Since television is ad dependent, it needs sponsors to pay for the programming. Sponsors are concerned not with just the question of viewership, but the 'right' viewership, people too dumb or too easily encouraged through snob appeal, cheesy bimbos in bikinis and what not to buy whatever the sponsors wish to sell. For example, pro bowling always had more viewers than the snoozefest that is the PGA Tour, but the viewers of the PGA Tour were 'the right viewers' so off goes bowling and on comes a bunch of fat guys with sticks waddling around a big field with some other poor schlub carrying the clubs, and some bozo with an English accent telling us how 'dangerous' some shot is.

When the votes are counted, the rich guy and the poor guy have the same vote.(The rich guy can pay the slimebuckets we elect to do his bidding but that is another essay) A policy of appealing to a narrow segment of the market while ignoring most of the marketplace works if you're selling IPods but not if you're trying to be elected. The simple fact is that what the Dean voters want simply repels the vast majority of the electorate(Tuesday's vote in Kansas is a good example) and that to appeal to those voters is to offend the rest of the country. If you're selling kosher preserves(like Polaner) you can make fun of people with Southern accents, but not if you're trying to win a national election. If you want to appear hip, you can make fun of polka music(like Michelob),but not if you're hoping to make a decent showing in Germano-America from the Delaware to the Missouri. Making fun of people with blow-dried hair may work in Hollywood, but not in an Oklahoma Senate race(as James Jones found out).

Posted by: at April 7, 2005 6:49 AM

Truly the "Democratic Wing" of the Democratic Party.

Posted by: David Rothman at April 7, 2005 6:51 AM

Raoul, that was the smallest generation in recent history and generally gets screwed regularly as the target of demographic decisions relating to how can we tick off the fewest number of people in a target population.

Regarding Dean's followers; "death taxes" haven't been progressive enough to minimize those who don't have to work; have the time and money to assuage their collective conscience about same; then become the vanguard and treasury of the Socialistic/Marxist/anticapitalist/bourgeois hating left wing. "The brightest and the best" ... the trust pubescents and their groupies following Peter dean in search of "Never Never Land".

Posted by: Genecis at April 7, 2005 10:10 AM

I'd like to meet the 1% of Dean suporters who don't think the war in Iraq was a mistake.

Posted by: Jim in Chicago at April 7, 2005 10:46 AM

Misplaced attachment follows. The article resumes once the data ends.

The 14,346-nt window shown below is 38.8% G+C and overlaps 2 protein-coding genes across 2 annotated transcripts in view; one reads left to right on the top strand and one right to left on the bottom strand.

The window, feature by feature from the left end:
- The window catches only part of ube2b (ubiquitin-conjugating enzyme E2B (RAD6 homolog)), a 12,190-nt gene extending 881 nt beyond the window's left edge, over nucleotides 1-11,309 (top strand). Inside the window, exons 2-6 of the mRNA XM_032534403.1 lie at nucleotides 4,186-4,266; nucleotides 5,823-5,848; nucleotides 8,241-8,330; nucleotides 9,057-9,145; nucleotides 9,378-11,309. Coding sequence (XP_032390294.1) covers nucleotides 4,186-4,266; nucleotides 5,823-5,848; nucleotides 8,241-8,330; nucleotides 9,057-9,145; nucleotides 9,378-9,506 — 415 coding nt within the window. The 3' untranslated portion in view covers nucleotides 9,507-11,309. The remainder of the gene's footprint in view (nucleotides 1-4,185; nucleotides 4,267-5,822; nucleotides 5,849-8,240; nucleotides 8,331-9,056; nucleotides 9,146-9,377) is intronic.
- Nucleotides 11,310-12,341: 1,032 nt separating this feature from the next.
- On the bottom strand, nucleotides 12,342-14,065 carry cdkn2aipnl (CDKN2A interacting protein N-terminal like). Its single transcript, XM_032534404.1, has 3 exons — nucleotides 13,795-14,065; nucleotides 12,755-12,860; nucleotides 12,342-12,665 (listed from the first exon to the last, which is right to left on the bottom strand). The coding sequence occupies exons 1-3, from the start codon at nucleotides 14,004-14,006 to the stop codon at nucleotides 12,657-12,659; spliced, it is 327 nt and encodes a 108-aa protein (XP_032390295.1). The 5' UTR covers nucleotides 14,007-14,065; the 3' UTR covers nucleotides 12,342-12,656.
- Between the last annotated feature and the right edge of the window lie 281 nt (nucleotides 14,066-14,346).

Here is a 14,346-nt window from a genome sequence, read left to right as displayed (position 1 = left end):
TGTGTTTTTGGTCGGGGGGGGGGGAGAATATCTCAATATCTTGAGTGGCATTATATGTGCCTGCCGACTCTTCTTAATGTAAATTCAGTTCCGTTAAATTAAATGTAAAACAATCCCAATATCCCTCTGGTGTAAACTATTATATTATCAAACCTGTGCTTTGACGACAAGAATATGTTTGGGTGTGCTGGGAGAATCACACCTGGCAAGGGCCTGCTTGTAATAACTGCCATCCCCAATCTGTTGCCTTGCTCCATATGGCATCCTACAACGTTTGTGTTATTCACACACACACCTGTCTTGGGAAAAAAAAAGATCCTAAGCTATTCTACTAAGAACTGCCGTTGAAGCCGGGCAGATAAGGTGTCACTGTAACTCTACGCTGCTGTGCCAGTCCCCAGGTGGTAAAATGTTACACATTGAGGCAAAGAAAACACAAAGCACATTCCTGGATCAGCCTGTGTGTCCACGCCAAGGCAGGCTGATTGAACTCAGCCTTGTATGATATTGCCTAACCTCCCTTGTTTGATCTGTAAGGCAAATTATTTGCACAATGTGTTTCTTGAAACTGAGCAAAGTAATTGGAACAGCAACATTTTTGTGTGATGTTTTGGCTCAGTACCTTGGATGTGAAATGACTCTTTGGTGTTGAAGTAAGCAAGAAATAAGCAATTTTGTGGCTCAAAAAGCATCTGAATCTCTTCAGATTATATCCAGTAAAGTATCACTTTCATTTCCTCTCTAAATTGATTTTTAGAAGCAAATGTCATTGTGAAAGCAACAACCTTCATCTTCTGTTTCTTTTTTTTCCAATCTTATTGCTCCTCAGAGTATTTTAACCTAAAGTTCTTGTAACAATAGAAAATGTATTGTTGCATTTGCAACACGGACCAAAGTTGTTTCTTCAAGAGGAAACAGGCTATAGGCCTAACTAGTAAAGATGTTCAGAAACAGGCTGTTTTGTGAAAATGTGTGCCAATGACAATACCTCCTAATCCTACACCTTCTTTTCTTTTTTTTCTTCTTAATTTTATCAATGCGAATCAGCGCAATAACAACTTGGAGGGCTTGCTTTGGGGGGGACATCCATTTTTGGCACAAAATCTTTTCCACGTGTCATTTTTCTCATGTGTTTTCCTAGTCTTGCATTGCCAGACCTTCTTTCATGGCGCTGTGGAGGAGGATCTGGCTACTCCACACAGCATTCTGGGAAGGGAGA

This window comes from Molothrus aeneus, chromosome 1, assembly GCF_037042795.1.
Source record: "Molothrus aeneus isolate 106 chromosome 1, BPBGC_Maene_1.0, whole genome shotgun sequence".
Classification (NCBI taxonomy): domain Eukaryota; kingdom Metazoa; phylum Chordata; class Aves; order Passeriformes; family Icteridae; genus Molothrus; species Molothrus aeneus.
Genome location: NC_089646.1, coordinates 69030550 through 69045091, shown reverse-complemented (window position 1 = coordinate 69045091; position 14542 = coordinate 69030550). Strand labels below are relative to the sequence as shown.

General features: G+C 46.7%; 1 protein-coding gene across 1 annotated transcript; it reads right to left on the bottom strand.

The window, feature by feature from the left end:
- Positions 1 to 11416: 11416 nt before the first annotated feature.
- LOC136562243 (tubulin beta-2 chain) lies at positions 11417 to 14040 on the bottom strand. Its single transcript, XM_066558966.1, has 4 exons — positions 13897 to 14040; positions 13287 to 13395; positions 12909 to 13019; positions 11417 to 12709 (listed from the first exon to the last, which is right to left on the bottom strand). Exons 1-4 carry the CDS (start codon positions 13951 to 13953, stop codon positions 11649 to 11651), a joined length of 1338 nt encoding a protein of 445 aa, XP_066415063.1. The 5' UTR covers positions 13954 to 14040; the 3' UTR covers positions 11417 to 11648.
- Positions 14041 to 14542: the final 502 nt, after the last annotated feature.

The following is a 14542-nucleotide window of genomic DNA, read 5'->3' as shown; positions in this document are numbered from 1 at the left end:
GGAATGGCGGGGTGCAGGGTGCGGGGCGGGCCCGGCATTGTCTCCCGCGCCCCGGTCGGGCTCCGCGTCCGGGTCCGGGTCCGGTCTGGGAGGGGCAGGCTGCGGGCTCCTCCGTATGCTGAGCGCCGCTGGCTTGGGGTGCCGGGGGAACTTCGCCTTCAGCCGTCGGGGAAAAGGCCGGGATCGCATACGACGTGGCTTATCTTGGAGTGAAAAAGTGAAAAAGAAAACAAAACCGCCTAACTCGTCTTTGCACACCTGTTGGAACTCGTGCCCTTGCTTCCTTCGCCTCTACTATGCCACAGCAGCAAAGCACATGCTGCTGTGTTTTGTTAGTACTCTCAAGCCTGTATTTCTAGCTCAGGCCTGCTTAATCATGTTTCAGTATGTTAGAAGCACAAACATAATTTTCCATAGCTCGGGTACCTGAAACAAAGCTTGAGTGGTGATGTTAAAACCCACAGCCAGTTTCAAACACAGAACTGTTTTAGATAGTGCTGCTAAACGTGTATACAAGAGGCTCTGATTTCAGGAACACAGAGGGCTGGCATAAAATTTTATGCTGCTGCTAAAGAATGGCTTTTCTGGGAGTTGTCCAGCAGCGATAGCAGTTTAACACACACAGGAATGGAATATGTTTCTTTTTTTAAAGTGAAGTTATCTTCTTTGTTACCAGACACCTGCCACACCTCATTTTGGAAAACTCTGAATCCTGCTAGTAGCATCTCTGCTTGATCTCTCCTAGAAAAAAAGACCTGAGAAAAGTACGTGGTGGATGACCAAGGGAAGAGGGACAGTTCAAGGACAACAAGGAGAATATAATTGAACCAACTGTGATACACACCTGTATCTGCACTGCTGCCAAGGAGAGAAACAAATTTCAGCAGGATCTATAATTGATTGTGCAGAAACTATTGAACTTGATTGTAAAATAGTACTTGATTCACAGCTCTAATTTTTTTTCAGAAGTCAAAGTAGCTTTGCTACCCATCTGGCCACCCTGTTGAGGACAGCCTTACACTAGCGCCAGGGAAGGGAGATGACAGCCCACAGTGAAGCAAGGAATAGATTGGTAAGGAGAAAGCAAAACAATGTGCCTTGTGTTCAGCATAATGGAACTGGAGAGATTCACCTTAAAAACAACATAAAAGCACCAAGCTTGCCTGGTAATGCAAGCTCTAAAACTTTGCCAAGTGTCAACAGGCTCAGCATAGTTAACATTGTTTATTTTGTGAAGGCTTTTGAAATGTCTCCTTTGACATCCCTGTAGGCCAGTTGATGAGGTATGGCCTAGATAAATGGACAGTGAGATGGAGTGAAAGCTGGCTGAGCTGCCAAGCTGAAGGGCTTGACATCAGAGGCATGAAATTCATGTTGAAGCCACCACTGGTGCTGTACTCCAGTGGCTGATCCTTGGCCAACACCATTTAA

Jim --

They're probably backing him just in the hope that he'll provide an ongoing source of unintentional entertainment.

Posted by: John at April 7, 2005 11:52 AM

HEY! I resemble that remark. Me be Jonesin', we tail-enders were invited to the party only to clean up.

Come of age, I could never figure that out, is it 18 or 21?

Oh, help us all since 50 is the new 30.

Posted by: Sandy P at April 7, 2005 12:05 PM

But if you accept a broad definition of that generation, 1930-1945 (which isn't as broad as definitions of "Baby Boomers"), that's where all the 60's leadership came from-- the rock stars and the SDS types. They had their chance early, and blew it.

Posted by: Raoul Ortega at April 7, 2005 12:06 PM

Really, it's the group born between about 1940 and 1952 or so that caused all the societal tantrums during the 1960s and early 1970s. But you can't toss that entire group out or you'd eliminate much of the current Executive Branch of government. It's just annoying that any of those jerks -- including late 30s babies like Abbie Hoffman -- have been portrayed in the media as the shining lights of the Baby Boom generation, of which the last decade or so of kids had no say whatsoever in what their annointed representatives were doing.

Posted by: John at April 7, 2005 3:23 PM

What's wrong with cheesy bimbos in bikinis? Sounds like my kind of program.

Posted by: g eugene at April 7, 2005 3:32 PM

Dean shmean! Bush bull!...
Party politics is a joke. Neither Dem or GOP are the parties they used to be.
Vote the person!

Posted by: Oldkayaker at April 7, 2005 4:38 PM

Don't get me wrong. I like cheesy bimbos in bikinis as much as any 40 year old unmarried, professional math nerd who has bookmarked the FHM website. But I don't allow them to tell me which car to buy, any more than how to balance the portfolio, or that I would marry one.

Posted by: bart at April 7, 2005 5:12 PM

"...more liberal and secular than Democrats generally..." Whoa! Is that even possible?

Posted by: Tom at April 7, 2005 10:36 PM

FHM has a website?

Posted by: joe shropshire at April 8, 2005 2:37 AM



I would bet the one percent are affluent, Jewish gays.

Posted by: bart at April 8, 2005 9:10 AM